"THE COURT: Well, the Court finds that the defendant, Arthur Earl Burke, is not mentally incompetent, and that he understands the proceedings against him, that he is able to properly assist in his own defense, that he has complete understanding of the charges against him, and the Court finds that he is competent to stand trial.
"Now, nothing that I have said will in any way prejudice his right, if he is so inclined, to assert the plea of insanity as a defense in his trial and, of course, the evidence from Dr. Penley will not be called to the attention of the jury or used in any way against him at time of trial."
We note the findings and the testimony of the psychiatrist accord the test established for competency by the Supreme Court. Dusky v. United States, 362 U.S. 402, 80 S. Ct. 788, 4 L. Ed. 2d 824 (1960).
The serious doubts occasioned by the allegation of incompetency at time of trial stems from the language contained in Martinez v. United States, 423 F.2d 479 (10th Cir. 1970). The court said:
"The district court properly ordered an evidentiary hearing, see Butler v. United States, 361 F.2d 869 (10th Cir. 1966), to determine whether, at the time of his trial, movant had `sufficient present ability to consult with his lawyer with a reasonable degree of rational understanding — and whether he [had] a rational as well as a factual understanding of the proceedings against him.' Dusky v. United States, 362 U.S. 402, 80 S. Ct. 788, 4 L. Ed. 2d 824 (1960); Wolcott v. United States, 407 F.2d 1149 (10th Cir. 1969)."
The language is the result of a number of cases decided in this circuit which clearly hold that in a § 2255 petition where the issue of competency at the time of a guilty plea is raised, an evidentiary hearing is automatically required. Kienlen v. United States, 379 F.2d 20 (10th Cir. 1967); Nunley v. United States, 364 F.2d 825 (10th Cir. 1966); Butler v. United States, 361 F.2d 869 (10th Cir. 1966).
The rule enunciated stems from the en banc hearings of Ellison v. United States, 324 F.2d 710 (10th Cir. 1963) and Nipp v. United States, 324 F.2d 711 (10th Cir. 1963) and in Wolcott v. United States, 407 F.2d 1149 (10th Cir. 1969) cert. denied, 396 U.S. 879, 90 S. Ct. 156, 24 L. Ed. 2d 137. The opinions in these cases placed the emphasis on the lack of voluntariness of a guilty plea when mental competency is thereafter challenged and clearly establish the proper rule for cases in which there is a challenge after a plea of guilty. However, in this case, as in Martinez, there was a trial and the question of voluntariness of plea is not in the case.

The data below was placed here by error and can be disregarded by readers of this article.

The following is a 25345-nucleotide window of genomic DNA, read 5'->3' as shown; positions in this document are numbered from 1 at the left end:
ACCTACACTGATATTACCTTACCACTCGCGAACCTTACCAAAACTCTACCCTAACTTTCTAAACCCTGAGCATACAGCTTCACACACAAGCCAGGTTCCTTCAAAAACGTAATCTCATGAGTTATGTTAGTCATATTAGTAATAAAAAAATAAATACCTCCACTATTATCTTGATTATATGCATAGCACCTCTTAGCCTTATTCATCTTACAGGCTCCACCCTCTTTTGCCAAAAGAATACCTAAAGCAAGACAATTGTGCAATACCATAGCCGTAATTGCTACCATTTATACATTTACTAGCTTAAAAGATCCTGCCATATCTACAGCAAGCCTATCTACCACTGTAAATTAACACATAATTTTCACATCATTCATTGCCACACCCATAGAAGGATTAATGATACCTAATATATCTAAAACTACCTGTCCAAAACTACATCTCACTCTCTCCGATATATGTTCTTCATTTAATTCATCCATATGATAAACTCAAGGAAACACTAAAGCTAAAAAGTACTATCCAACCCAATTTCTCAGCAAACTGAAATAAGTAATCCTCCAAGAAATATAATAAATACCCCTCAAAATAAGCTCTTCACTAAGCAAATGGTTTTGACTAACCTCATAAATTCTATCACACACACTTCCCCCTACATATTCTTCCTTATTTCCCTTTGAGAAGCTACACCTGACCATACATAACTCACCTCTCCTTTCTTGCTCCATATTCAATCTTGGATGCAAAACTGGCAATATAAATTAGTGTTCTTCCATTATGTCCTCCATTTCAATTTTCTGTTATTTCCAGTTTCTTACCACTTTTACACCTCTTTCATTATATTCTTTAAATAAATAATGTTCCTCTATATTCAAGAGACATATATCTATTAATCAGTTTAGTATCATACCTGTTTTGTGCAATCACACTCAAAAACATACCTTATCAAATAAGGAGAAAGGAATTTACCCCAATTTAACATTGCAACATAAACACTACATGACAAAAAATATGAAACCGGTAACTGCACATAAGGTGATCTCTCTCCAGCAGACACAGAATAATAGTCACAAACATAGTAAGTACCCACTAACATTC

Prior to the trial of the Dyer Act charge, a hearing was held on the issue as above related, the accused was confronted by the examining physician, opportunity to examine was afforded to counsel and findings were subsequently made by the trial judge. This is all part of the record in this action.
Butler, supra, states the reason for an evidentiary hearing in a guilty plea case is to afford confrontation, cross-examination and due process. The record herein bears out the afforded protection, and it seems unnecessary to go through an evidentiary hearing again in this § 2255 motion. Where voluntariness of a guilty plea is not an issue, the reasons for the hearing are abrogated. 18 U.S. C. §§ 4244, 4245 et seq. afford a vehicle for any problems accused may now have.
The number of issues lumped together in the second section of Burke's brief were adequately answered by the pretrial transcripts comprising part of the record in this case.
Some of the issues were properly § 2254 issues presented in the prior unpublished opinion, Burke, supra; other issues relating to court and counsel's conduct were confessed as inaccurate in the pretrial hearing. Others were flagrant misstatements of the record as indicated by the incident related above regarding the denial of a speedy trial. The record also denies the claim that Burke was not advised of his right to appeal. The transcript reflects that the court denied admission of confessions and admissions which are alleged as error.
Because they were adequately treated in the pretrial order, we will devote no further time to the scatter-gun approach other than to commend the trial court for its orderly pretrial conferences which exposed the flagrant torturing of the record.